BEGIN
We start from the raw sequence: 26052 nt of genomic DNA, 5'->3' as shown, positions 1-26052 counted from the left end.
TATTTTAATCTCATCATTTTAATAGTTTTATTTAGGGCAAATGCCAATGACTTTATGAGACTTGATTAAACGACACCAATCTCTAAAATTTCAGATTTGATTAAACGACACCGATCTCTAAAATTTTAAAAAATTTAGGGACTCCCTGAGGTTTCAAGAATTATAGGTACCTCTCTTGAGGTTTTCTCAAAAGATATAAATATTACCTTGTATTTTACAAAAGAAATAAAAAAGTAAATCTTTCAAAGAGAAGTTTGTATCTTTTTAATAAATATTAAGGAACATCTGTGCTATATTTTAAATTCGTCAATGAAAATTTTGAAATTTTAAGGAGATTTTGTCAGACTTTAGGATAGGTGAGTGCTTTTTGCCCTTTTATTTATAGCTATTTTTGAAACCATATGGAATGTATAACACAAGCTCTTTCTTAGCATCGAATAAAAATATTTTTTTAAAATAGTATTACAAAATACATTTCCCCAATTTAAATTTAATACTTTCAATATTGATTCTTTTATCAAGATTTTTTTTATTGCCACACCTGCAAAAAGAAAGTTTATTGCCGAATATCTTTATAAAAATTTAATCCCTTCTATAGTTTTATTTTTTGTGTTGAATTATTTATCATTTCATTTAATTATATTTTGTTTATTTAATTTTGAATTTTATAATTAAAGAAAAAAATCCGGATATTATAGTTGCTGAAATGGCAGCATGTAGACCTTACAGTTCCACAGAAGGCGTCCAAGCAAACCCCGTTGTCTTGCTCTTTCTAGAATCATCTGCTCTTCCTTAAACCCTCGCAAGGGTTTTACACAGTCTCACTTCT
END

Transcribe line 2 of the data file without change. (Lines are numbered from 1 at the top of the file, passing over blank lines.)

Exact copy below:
TATTTTAATCTCATCATTTTAATAGTTTTATTTAGGGCAAATGCCAATGACTTTATGAGACTTGATTAAACGACACCAATCTCTAAAATTTCAGATTTGATTAAACGACACCGATCTCTAAAATTTTAAAAAATTTAGGGACTCCCTGAGGTTTCAAGAATTATAGGTACCTCTCTTGAGGTTTTCTCAAAAGATATAAATATTACCTTGTATTTTACAAAAGAAATAAAAAAGTAAATCTTTCAAAGAGAAGTTTGTATCTTTTTAATAAATATTAAGGAACATCTGTGCTATATTTTAAATTCGTCAATGAAAATTTTGAAATTTTAAGGAGATTTTGTCAGACTTTAGGATAGGTGAGTGCTTTTTGCCCTTTTATTTATAGCTATTTTTGAAACCATATGGAATGTATAACACAAGCTCTTTCTTAGCATCGAATAAAAATATTTTTTTAAAATAGTATTACAAAATACATTTCCCCAATTTAAATTTAATACTTTCAATATTGATTCTTTTATCAAGATTTTTTTTATTGCCACACCTGCAAAAAGAAAGTTTATTGCCGAATATCTTTATAAAAATTTAATCCCTTCTATAGTTTTATTTTTTGTGTTGAATTATTTATCATTTCATTTAATTATATTTTGTTTATTTAATTTTGAATTTTATAATTAAAGAAAAAAATCCGGATATTATAGTTGCTGAAATGGCAGCATGTAGACCTTACAGTTCCACAGAAGGCGTCCAAGCAAACCCCGTTGTCTTGCTCTTTCTAGAATCATCTGCTCTTCCTTAAACCCTCGCAAGGGTTTTACACAGTCTCACTTCT